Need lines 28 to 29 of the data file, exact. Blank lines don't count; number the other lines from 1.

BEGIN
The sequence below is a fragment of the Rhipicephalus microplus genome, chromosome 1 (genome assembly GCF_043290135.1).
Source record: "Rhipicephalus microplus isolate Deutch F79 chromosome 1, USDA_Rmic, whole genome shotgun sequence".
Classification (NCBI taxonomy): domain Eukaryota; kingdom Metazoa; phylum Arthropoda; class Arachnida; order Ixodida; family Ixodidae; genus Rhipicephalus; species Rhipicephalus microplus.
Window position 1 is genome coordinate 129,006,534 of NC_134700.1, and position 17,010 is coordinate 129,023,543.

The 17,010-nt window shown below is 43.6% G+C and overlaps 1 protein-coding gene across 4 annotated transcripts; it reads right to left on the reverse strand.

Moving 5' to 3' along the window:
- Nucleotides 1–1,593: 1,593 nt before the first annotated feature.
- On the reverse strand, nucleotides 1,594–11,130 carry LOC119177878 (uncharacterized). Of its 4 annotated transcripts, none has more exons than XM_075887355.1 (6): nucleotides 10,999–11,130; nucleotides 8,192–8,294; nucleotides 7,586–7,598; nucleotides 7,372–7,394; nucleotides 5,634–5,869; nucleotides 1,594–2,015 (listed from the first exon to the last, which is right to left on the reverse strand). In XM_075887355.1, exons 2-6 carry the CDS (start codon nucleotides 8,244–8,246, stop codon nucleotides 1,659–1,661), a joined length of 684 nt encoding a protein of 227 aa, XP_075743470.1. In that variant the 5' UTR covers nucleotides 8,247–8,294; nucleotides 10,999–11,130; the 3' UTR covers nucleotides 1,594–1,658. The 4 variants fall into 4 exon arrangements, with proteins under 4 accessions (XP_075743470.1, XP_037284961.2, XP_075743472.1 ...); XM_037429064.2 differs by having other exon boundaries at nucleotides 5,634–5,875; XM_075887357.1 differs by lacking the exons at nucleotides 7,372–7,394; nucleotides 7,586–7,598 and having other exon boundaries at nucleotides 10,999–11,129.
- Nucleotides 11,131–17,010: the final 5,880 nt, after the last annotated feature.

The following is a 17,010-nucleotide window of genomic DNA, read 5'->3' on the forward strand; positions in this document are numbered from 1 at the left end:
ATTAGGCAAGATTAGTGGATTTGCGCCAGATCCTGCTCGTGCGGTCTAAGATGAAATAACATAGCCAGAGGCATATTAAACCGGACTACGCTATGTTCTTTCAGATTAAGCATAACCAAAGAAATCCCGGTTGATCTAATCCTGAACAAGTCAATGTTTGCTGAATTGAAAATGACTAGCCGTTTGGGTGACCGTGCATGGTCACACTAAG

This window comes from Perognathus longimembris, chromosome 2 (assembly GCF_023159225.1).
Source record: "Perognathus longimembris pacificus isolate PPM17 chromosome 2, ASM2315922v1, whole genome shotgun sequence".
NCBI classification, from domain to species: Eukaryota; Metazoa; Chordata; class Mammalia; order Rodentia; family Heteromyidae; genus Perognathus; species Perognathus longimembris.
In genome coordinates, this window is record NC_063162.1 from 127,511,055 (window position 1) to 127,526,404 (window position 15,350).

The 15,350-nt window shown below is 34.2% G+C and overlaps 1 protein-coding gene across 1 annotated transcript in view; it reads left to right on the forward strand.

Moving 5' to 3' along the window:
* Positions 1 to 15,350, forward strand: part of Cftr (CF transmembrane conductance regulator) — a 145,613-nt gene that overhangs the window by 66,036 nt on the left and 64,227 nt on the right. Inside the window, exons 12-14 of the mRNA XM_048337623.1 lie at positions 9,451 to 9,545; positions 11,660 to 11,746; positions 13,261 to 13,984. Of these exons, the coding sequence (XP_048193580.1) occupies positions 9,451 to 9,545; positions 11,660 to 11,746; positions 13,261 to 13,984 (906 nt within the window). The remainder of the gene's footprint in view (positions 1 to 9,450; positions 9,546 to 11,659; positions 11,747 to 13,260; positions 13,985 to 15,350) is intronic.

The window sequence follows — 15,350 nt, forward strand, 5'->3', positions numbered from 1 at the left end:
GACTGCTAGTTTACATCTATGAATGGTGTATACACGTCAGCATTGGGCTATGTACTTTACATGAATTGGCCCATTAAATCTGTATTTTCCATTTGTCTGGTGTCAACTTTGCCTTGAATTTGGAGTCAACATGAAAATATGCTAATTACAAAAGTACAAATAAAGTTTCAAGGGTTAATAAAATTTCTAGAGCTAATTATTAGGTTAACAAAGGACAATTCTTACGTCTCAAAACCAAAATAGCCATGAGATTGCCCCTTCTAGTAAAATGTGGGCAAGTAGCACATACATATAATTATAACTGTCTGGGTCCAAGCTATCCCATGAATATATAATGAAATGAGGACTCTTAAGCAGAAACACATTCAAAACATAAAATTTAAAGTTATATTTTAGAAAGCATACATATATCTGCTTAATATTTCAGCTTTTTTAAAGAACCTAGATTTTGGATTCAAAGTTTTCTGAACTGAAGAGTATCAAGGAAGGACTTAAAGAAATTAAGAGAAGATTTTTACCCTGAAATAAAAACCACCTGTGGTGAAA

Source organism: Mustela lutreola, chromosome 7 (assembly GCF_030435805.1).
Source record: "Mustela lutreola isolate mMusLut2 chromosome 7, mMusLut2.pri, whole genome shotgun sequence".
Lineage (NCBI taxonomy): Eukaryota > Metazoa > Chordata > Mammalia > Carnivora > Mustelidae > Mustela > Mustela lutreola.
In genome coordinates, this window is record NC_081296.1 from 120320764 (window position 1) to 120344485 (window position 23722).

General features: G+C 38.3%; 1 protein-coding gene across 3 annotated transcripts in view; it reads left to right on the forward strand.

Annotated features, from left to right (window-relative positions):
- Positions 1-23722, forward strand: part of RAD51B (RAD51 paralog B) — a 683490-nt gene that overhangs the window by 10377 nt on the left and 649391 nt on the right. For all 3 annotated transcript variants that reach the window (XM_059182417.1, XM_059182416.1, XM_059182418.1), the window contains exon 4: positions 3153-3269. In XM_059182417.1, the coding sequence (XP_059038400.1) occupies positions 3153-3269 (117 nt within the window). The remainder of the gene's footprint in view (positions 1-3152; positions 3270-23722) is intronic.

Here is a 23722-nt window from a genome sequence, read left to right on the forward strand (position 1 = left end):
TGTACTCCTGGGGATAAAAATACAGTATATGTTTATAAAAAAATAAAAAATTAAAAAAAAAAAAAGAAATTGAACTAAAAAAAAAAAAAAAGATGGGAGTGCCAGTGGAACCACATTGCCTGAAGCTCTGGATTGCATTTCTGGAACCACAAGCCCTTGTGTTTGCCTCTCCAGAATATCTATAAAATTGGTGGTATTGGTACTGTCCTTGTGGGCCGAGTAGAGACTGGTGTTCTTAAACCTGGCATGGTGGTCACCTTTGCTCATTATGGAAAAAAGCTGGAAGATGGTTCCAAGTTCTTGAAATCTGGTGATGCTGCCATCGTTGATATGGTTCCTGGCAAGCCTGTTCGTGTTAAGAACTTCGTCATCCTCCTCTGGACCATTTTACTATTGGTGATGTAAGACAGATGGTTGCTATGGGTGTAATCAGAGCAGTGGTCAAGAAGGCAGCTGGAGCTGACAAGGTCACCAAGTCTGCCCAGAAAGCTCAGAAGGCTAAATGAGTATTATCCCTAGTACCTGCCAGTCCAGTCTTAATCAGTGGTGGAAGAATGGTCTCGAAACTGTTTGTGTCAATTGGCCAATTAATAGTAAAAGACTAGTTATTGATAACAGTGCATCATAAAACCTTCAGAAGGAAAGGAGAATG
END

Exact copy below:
Here is a 23722-nt window from a genome sequence, read left to right on the forward strand (position 1 = left end):
TGTACTCCTGGGGATAAAAATACAGTATATGTTTATAAAAAAATAAAAAATTAAAAAAAAAAAAAGAAATTGAACTAAAAAAAAAAAAAAAGATGGGAGTGCCAGTGGAACCACATTGCCTGAAGCTCTGGATTGCATTTCTGGAACCACAAGCCCTTGTGTTTGCCTCTCCAGAATATCTATAAAATTGGTGGTATTGGTACTGTCCTTGTGGGCCGAGTAGAGACTGGTGTTCTTAAACCTGGCATGGTGGTCACCTTTGCTCATTATGGAAAAAAGCTGGAAGATGGTTCCAAGTTCTTGAAATCTGGTGATGCTGCCATCGTTGATATGGTTCCTGGCAAGCCTGTTCGTGTTAAGAACTTCGTCATCCTCCTCTGGACCATTTTACTATTGGTGATGTAAGACAGATGGTTGCTATGGGTGTAATCAGAGCAGTGGTCAAGAAGGCAGCTGGAGCTGACAAGGTCACCAAGTCTGCCCAGAAAGCTCAGAAGGCTAAATGAGTATTATCCCTAGTACCTGCCAGTCCAGTCTTAATCAGTGGTGGAAGAATGGTCTCGAAACTGTTTGTGTCAATTGGCCAATTAATAGTAAAAGACTAGTTATTGATAACAGTGCATCATAAAACCTTCAGAAGGAAAGGAGAATG